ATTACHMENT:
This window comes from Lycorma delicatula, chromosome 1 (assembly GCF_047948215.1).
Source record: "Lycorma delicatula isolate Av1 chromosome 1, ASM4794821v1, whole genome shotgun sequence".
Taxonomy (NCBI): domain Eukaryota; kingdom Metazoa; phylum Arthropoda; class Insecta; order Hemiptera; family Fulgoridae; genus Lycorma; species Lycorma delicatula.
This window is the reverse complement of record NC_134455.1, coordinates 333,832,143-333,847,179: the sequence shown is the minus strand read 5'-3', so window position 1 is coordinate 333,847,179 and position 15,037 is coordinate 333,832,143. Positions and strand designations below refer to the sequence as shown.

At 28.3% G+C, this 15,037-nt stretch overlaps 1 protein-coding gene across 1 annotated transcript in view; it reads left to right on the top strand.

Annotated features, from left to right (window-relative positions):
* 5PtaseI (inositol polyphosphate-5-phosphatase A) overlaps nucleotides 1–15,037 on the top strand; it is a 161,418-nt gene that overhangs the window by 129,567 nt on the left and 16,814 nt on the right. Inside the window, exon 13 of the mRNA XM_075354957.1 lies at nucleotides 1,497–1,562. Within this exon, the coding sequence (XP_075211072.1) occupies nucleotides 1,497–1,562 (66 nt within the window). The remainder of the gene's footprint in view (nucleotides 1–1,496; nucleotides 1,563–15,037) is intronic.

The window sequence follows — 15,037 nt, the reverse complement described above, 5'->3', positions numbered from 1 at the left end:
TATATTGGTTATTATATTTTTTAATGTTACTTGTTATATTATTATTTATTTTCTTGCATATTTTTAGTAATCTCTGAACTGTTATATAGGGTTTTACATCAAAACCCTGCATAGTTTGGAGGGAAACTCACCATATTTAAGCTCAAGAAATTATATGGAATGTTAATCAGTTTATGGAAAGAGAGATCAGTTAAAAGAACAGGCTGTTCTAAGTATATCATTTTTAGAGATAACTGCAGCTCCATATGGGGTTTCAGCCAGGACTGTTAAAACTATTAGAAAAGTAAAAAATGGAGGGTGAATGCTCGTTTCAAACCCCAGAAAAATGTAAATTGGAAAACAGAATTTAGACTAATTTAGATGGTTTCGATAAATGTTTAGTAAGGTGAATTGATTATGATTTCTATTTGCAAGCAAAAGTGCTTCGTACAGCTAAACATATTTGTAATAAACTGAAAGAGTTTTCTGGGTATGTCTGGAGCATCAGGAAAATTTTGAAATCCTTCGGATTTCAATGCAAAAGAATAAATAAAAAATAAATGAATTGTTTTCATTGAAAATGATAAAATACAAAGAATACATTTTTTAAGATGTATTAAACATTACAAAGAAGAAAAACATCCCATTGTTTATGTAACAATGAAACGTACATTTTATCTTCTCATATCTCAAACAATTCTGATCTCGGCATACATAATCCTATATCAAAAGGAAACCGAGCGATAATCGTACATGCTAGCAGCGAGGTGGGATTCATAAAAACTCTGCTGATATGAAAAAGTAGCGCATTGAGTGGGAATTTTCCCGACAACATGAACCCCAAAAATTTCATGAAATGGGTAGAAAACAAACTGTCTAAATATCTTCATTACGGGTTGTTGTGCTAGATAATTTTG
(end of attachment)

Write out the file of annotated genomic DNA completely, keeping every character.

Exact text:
This window comes from Lycorma delicatula, chromosome 1 (assembly GCF_047948215.1).
Source record: "Lycorma delicatula isolate Av1 chromosome 1, ASM4794821v1, whole genome shotgun sequence".
Taxonomy (NCBI): domain Eukaryota; kingdom Metazoa; phylum Arthropoda; class Insecta; order Hemiptera; family Fulgoridae; genus Lycorma; species Lycorma delicatula.
This window is the reverse complement of record NC_134455.1, coordinates 333,832,143-333,847,179: the sequence shown is the minus strand read 5'-3', so window position 1 is coordinate 333,847,179 and position 15,037 is coordinate 333,832,143. Positions and strand designations below refer to the sequence as shown.

At 28.3% G+C, this 15,037-nt stretch overlaps 1 protein-coding gene across 1 annotated transcript in view; it reads left to right on the top strand.

Annotated features, from left to right (window-relative positions):
* 5PtaseI (inositol polyphosphate-5-phosphatase A) overlaps nucleotides 1–15,037 on the top strand; it is a 161,418-nt gene that overhangs the window by 129,567 nt on the left and 16,814 nt on the right. Inside the window, exon 13 of the mRNA XM_075354957.1 lies at nucleotides 1,497–1,562. Within this exon, the coding sequence (XP_075211072.1) occupies nucleotides 1,497–1,562 (66 nt within the window). The remainder of the gene's footprint in view (nucleotides 1–1,496; nucleotides 1,563–15,037) is intronic.

The window sequence follows — 15,037 nt, the reverse complement described above, 5'->3', positions numbered from 1 at the left end:
TATATTGGTTATTATATTTTTTAATGTTACTTGTTATATTATTATTTATTTTCTTGCATATTTTTAGTAATCTCTGAACTGTTATATAGGGTTTTACATCAAAACCCTGCATAGTTTGGAGGGAAACTCACCATATTTAAGCTCAAGAAATTATATGGAATGTTAATCAGTTTATGGAAAGAGAGATCAGTTAAAAGAACAGGCTGTTCTAAGTATATCATTTTTAGAGATAACTGCAGCTCCATATGGGGTTTCAGCCAGGACTGTTAAAACTATTAGAAAAGTAAAAAATGGAGGGTGAATGCTCGTTTCAAACCCCAGAAAAATGTAAATTGGAAAACAGAATTTAGACTAATTTAGATGGTTTCGATAAATGTTTAGTAAGGTGAATTGATTATGATTTCTATTTGCAAGCAAAAGTGCTTCGTACAGCTAAACATATTTGTAATAAACTGAAAGAGTTTTCTGGGTATGTCTGGAGCATCAGGAAAATTTTGAAATCCTTCGGATTTCAATGCAAAAGAATAAATAAAAAATAAATGAATTGTTTTCATTGAAAATGATAAAATACAAAGAATACATTTTTTAAGATGTATTAAACATTACAAAGAAGAAAAACATCCCATTGTTTATGTAACAATGAAACGTACATTTTATCTTCTCATATCTCAAACAATTCTGATCTCGGCATACATAATCCTATATCAAAAGGAAACCGAGCGATAATCGTACATGCTAGCAGCGAGGTGGGATTCATAAAAACTCTGCTGATATGAAAAAGTAGCGCATTGAGTGGGAATTTTCCCGACAACATGAACCCCAAAAATTTCATGAAATGGGTAGAAAACAAACTGTCTAAATATCTTCATTACGGGTTGTTGTGCTAGATAATTTTG